Baltimore Orioles

Players signed indicated in Bold

Round Overall Player Position School State Bonus
1 4 Dylan Bundy RHP Owasso (Okla.) HS Okla. $4,000,000
This draft is deep in college arms, and one scouting director opined that Bundy has a better overall package than any of them. Bundy has operated at 94-97 mph for much of the spring, reaching triple digits on multiple occasions. If hitters try to sit on his fastball, he can make them look foolish with an upper-70s curveball, a high-80s cutter or a mid-80s changeup. The curveball and cutter are plus pitches, and the changeup is already an average offering. Bundy's feel for pitching is as impressive as his stuff. He has exceptional body control, allowing him to repeat his balanced, effortless delivery and locate his pitches with ease. He's not the tallest pitcher at 6-foot-1 and 205 pounds, but he's strong and throws downhill, so his size is not an issue. His makeup and work ethic are off the charts, too. Though he told teams in mid-May that his asking price was a six-year, $30 million contract--which would shatter Stephen Strasburg's draft-record $15.1 million deal--Bundy is too talented to fall too far in the draft. The Orioles signed his brother Bobby as an eighth-round pick in 2008 and could consider Dylan with the fourth overall choice. If Baltimore passes, he probably won't make it past the Diamondbacks at No. 7.
2 64 Jason Esposito 3B Vanderbilt Tenn. $600,000
The Royals drafted Esposito in the seventh round out of high school in 2008, but he turned down a reported $1.5 million offer to attend Vanderbilt. He may not get that much this time around, but he'll be close. He got hot offensively this spring at the right time, hitting .376 in SEC play. Esposito is a college version of Marlins prospect Matt Dominguez in that his glove is ahead of his bat. He played some shortstop this spring but is an above-average defender at third with good hands and plus arm strength. Offensively, he has backed up a bit. An average runner with good instincts, he has been less proficient on the bases this year (11 SB, 10 CS) after going 51-for-60 his first two seasons, and stolen bases won't be a significant part of his game as a pro. He has struggled against velocity at times and lost his rhythm, which tends to happen with players with a big leg kick. Some scouts wonder if he's a natural hitter and believe he'll wind up as a utility player, with his glove as his calling card.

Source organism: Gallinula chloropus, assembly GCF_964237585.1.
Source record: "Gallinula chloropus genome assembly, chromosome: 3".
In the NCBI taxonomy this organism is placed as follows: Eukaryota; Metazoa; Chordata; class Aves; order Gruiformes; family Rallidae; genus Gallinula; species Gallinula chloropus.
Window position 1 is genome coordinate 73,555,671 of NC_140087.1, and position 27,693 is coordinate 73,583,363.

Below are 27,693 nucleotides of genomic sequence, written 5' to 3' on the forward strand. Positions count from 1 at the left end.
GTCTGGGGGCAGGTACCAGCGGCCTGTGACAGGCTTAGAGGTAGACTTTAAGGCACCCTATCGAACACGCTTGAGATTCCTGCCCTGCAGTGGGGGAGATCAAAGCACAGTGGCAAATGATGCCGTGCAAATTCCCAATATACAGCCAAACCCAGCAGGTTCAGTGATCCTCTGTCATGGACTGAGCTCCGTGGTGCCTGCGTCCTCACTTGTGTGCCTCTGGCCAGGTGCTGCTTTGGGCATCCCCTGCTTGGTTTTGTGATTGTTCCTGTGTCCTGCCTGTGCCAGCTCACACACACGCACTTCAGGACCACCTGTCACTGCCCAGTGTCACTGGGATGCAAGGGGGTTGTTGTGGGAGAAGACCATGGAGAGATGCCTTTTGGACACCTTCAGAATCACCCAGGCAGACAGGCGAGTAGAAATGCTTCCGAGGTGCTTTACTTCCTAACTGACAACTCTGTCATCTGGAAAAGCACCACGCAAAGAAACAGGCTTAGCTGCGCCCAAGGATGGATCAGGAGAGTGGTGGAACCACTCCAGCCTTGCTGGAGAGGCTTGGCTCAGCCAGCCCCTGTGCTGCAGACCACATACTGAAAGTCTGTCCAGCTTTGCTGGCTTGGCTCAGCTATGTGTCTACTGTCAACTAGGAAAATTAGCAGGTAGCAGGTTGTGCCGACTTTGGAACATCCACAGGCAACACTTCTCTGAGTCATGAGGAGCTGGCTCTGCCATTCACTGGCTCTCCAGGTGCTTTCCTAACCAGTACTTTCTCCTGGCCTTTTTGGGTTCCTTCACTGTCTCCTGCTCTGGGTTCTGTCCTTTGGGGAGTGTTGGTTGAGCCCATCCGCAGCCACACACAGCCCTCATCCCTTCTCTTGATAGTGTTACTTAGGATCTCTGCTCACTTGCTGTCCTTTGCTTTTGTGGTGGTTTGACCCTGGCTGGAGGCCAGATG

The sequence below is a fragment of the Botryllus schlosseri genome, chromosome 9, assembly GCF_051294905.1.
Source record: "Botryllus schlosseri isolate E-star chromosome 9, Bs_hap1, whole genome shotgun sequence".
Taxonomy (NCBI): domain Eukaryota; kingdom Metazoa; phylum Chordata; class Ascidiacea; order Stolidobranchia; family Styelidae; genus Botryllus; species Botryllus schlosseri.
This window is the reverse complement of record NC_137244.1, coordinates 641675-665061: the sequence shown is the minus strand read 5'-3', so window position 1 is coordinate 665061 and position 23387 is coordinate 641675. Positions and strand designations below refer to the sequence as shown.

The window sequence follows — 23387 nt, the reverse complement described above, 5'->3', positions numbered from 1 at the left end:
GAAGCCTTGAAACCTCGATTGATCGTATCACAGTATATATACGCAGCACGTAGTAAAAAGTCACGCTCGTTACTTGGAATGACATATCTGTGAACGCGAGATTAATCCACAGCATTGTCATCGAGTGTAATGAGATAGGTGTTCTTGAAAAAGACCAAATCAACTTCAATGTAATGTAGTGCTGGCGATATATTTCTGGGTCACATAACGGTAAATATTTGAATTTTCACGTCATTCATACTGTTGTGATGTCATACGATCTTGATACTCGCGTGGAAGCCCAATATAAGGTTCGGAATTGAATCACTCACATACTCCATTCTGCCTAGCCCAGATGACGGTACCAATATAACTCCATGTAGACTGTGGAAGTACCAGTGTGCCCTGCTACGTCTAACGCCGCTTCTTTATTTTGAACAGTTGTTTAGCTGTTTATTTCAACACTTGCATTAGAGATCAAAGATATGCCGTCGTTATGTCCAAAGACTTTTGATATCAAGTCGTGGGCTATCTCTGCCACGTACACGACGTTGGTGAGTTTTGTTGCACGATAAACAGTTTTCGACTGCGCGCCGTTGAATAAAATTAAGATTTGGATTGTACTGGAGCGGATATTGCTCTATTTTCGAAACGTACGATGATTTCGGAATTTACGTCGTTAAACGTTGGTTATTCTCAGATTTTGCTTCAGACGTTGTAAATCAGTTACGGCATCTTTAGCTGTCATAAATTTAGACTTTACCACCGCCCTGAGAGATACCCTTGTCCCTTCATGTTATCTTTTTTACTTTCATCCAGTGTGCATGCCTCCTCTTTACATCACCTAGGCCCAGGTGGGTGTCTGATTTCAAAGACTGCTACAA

3 94 Mike Wright RHP East Carolina N.C. $363,300